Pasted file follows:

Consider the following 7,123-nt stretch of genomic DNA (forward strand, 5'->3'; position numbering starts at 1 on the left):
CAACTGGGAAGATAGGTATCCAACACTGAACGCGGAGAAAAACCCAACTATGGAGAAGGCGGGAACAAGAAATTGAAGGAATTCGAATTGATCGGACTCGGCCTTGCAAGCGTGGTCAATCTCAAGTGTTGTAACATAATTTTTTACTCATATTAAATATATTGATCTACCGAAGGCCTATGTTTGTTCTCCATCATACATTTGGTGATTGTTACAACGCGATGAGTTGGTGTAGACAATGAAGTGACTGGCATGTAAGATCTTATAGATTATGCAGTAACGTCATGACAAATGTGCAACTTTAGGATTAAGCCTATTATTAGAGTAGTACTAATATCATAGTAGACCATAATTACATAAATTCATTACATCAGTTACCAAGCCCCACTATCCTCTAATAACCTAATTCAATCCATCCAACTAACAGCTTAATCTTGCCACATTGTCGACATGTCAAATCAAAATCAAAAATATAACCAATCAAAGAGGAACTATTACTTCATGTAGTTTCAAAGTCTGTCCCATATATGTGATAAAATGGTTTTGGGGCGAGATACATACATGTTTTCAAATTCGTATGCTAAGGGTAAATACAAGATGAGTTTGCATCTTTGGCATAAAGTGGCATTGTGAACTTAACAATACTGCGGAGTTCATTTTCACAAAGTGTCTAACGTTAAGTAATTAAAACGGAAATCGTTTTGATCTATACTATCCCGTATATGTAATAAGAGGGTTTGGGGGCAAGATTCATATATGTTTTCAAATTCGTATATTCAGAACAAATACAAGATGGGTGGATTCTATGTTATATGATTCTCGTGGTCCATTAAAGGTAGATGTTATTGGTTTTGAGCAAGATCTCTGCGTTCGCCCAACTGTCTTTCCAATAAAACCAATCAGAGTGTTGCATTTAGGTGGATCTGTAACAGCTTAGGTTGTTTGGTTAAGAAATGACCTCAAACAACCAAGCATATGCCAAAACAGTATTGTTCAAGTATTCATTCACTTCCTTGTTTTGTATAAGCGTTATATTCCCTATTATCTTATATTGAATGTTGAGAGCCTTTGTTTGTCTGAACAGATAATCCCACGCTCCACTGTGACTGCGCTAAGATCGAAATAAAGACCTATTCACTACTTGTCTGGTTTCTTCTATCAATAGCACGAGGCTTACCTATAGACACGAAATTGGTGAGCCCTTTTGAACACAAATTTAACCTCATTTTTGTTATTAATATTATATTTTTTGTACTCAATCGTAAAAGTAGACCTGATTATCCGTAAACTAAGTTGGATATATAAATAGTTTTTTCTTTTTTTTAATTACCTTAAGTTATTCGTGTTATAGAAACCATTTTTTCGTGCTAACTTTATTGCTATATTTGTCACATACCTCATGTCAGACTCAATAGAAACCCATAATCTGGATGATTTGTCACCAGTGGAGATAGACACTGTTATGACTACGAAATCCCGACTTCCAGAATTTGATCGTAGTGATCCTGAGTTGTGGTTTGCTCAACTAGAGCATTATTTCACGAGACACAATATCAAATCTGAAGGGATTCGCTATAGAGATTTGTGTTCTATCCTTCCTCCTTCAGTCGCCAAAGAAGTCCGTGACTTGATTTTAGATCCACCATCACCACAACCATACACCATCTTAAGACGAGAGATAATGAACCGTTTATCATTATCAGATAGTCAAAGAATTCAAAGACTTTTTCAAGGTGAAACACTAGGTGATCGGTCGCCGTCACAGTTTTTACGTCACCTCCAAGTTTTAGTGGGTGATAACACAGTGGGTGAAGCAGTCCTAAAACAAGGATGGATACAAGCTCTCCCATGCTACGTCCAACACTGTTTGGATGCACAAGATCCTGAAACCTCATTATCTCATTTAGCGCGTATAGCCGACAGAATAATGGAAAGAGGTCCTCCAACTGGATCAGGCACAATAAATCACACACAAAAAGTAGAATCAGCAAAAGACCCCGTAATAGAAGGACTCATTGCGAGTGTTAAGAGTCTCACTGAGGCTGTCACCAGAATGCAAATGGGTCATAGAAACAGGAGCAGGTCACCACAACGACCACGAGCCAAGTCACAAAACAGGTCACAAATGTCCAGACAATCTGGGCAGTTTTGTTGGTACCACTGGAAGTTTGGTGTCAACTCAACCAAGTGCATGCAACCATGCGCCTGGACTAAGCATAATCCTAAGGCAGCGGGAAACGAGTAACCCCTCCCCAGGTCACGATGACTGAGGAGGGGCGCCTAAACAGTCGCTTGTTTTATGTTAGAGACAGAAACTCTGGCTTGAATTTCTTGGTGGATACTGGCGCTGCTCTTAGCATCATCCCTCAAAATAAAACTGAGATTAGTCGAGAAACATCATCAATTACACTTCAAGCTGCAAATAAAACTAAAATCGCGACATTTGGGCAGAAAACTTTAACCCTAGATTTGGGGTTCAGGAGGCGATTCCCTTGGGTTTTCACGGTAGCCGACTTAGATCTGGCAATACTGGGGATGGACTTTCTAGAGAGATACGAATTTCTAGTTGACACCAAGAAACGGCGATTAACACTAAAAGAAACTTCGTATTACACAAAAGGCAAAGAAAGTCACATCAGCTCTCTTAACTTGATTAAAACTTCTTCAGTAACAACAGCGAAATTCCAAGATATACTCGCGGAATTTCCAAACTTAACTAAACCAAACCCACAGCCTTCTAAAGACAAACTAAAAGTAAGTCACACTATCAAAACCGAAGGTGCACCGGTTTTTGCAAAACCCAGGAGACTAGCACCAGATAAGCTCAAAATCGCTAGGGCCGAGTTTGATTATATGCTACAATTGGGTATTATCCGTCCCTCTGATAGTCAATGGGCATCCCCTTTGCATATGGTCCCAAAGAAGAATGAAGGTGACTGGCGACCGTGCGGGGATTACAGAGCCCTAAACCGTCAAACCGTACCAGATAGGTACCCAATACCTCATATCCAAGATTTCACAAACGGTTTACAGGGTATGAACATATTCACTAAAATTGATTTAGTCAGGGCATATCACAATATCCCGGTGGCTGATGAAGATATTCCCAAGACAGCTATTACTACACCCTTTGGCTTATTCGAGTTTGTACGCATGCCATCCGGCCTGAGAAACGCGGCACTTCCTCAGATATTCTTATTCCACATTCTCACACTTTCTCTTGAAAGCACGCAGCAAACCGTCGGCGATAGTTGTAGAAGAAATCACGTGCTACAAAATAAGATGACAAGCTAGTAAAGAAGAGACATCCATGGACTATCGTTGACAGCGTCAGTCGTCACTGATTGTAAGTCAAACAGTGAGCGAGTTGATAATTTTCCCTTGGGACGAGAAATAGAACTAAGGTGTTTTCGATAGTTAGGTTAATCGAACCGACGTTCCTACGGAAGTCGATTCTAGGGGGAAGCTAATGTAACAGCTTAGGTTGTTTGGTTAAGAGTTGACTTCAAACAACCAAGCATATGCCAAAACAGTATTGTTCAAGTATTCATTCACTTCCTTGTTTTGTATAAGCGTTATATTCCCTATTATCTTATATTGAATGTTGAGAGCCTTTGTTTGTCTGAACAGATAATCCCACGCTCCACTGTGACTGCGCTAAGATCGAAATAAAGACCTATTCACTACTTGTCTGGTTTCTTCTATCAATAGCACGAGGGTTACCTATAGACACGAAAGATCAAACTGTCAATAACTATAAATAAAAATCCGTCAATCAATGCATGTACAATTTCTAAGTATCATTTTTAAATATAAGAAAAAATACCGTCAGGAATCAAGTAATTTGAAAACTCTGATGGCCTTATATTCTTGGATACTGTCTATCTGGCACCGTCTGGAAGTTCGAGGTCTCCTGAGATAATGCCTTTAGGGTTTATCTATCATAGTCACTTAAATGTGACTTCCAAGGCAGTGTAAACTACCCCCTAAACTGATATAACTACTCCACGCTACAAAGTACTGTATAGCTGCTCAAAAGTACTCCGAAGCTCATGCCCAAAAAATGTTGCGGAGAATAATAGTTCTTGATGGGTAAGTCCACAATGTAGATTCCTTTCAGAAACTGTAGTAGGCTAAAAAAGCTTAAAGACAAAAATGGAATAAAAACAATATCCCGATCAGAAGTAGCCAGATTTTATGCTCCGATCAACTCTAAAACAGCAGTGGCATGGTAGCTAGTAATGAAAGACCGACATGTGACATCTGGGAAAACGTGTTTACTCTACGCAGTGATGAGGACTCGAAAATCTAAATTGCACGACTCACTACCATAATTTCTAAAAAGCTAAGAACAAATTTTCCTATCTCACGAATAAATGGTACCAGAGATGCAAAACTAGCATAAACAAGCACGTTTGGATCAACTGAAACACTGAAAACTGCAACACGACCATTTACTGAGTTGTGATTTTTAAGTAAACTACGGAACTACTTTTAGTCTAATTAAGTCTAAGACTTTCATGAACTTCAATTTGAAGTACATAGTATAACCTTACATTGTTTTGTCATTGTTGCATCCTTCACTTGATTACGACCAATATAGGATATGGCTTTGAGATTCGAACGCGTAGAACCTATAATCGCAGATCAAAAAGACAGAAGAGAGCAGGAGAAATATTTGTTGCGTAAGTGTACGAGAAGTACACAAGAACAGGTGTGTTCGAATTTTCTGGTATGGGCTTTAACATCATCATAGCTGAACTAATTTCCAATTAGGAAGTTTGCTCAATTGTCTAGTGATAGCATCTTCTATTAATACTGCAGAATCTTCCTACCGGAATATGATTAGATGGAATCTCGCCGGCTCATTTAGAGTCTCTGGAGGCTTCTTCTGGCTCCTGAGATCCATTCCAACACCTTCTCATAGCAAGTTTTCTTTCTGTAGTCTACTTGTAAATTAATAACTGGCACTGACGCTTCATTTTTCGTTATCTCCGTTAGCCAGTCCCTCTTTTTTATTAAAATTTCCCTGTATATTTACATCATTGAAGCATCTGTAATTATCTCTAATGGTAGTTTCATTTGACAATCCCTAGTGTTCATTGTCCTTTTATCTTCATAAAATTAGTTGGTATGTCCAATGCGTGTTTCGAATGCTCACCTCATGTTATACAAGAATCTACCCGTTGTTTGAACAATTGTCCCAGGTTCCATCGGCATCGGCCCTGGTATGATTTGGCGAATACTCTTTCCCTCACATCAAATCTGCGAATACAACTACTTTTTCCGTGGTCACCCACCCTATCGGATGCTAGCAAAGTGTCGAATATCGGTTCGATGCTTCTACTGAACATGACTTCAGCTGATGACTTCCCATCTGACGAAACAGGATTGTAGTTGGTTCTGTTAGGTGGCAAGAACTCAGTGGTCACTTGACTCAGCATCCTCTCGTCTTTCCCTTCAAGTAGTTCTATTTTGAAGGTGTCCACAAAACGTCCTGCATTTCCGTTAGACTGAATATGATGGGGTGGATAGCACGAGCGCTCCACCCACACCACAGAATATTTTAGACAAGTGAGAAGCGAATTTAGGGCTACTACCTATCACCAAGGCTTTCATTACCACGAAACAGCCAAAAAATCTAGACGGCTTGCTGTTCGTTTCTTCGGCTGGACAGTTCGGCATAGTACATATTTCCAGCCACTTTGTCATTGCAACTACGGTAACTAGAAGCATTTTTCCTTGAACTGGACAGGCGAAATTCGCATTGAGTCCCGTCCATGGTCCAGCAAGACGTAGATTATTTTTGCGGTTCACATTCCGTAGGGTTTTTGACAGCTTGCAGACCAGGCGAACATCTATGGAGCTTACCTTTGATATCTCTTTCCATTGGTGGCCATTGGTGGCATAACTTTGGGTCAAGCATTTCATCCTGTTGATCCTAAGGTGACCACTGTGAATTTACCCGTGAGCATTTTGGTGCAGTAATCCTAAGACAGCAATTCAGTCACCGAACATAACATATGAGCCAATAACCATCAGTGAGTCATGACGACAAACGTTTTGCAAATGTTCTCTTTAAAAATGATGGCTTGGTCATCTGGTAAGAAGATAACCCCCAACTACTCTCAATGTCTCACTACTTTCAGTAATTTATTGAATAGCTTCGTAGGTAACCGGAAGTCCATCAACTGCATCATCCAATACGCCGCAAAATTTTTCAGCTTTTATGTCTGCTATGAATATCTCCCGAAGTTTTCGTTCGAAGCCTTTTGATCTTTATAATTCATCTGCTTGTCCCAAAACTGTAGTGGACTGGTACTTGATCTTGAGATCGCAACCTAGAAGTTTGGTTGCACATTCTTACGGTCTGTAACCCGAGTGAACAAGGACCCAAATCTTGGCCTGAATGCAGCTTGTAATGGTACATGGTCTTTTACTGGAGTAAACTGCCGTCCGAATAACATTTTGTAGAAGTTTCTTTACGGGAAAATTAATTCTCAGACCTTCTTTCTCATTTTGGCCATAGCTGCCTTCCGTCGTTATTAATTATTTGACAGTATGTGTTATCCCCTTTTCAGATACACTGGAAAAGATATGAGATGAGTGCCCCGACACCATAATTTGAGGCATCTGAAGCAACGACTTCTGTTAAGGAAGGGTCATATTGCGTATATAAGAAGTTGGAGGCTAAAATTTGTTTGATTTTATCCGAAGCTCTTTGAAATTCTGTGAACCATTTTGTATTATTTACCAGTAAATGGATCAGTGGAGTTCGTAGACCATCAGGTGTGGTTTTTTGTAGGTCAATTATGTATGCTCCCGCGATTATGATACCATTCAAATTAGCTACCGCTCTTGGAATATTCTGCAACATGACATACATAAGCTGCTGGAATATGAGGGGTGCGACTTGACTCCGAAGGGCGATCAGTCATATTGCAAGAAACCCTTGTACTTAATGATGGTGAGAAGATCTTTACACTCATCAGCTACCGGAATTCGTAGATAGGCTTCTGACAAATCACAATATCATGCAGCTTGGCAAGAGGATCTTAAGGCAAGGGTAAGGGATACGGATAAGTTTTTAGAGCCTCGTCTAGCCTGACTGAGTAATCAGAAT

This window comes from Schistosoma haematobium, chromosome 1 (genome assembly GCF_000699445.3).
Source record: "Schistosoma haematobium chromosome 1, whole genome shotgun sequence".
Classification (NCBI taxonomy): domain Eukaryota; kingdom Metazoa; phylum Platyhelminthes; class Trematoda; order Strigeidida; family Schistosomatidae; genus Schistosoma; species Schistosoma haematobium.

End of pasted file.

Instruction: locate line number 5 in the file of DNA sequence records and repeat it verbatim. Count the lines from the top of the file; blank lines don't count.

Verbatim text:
Classification (NCBI taxonomy): domain Eukaryota; kingdom Metazoa; phylum Platyhelminthes; class Trematoda; order Strigeidida; family Schistosomatidae; genus Schistosoma; species Schistosoma haematobium.